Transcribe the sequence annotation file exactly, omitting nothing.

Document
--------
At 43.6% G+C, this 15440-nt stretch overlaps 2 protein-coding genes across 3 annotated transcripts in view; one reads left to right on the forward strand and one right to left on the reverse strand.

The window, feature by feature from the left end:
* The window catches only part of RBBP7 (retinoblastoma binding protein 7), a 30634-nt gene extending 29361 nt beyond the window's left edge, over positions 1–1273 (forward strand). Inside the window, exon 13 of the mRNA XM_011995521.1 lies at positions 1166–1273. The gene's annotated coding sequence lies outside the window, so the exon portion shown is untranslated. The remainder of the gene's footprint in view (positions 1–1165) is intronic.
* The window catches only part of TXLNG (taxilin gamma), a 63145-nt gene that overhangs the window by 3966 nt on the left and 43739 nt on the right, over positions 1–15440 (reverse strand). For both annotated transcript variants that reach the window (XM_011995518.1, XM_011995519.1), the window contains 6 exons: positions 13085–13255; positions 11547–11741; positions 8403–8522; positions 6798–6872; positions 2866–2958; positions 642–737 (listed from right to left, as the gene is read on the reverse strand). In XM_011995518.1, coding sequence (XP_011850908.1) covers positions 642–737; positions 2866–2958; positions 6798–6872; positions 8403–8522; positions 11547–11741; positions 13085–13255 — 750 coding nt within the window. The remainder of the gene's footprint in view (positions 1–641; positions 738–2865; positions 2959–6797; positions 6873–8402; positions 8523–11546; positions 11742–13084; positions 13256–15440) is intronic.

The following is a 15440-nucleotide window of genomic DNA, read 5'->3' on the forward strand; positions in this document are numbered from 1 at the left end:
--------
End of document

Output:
At 43.6% G+C, this 15440-nt stretch overlaps 2 protein-coding genes across 3 annotated transcripts in view; one reads left to right on the forward strand and one right to left on the reverse strand.

The window, feature by feature from the left end:
* The window catches only part of RBBP7 (retinoblastoma binding protein 7), a 30634-nt gene extending 29361 nt beyond the window's left edge, over positions 1–1273 (forward strand). Inside the window, exon 13 of the mRNA XM_011995521.1 lies at positions 1166–1273. The gene's annotated coding sequence lies outside the window, so the exon portion shown is untranslated. The remainder of the gene's footprint in view (positions 1–1165) is intronic.
* The window catches only part of TXLNG (taxilin gamma), a 63145-nt gene that overhangs the window by 3966 nt on the left and 43739 nt on the right, over positions 1–15440 (reverse strand). For both annotated transcript variants that reach the window (XM_011995518.1, XM_011995519.1), the window contains 6 exons: positions 13085–13255; positions 11547–11741; positions 8403–8522; positions 6798–6872; positions 2866–2958; positions 642–737 (listed from right to left, as the gene is read on the reverse strand). In XM_011995518.1, coding sequence (XP_011850908.1) covers positions 642–737; positions 2866–2958; positions 6798–6872; positions 8403–8522; positions 11547–11741; positions 13085–13255 — 750 coding nt within the window. The remainder of the gene's footprint in view (positions 1–641; positions 738–2865; positions 2959–6797; positions 6873–8402; positions 8523–11546; positions 11742–13084; positions 13256–15440) is intronic.

The following is a 15440-nucleotide window of genomic DNA, read 5'->3' on the forward strand; positions in this document are numbered from 1 at the left end: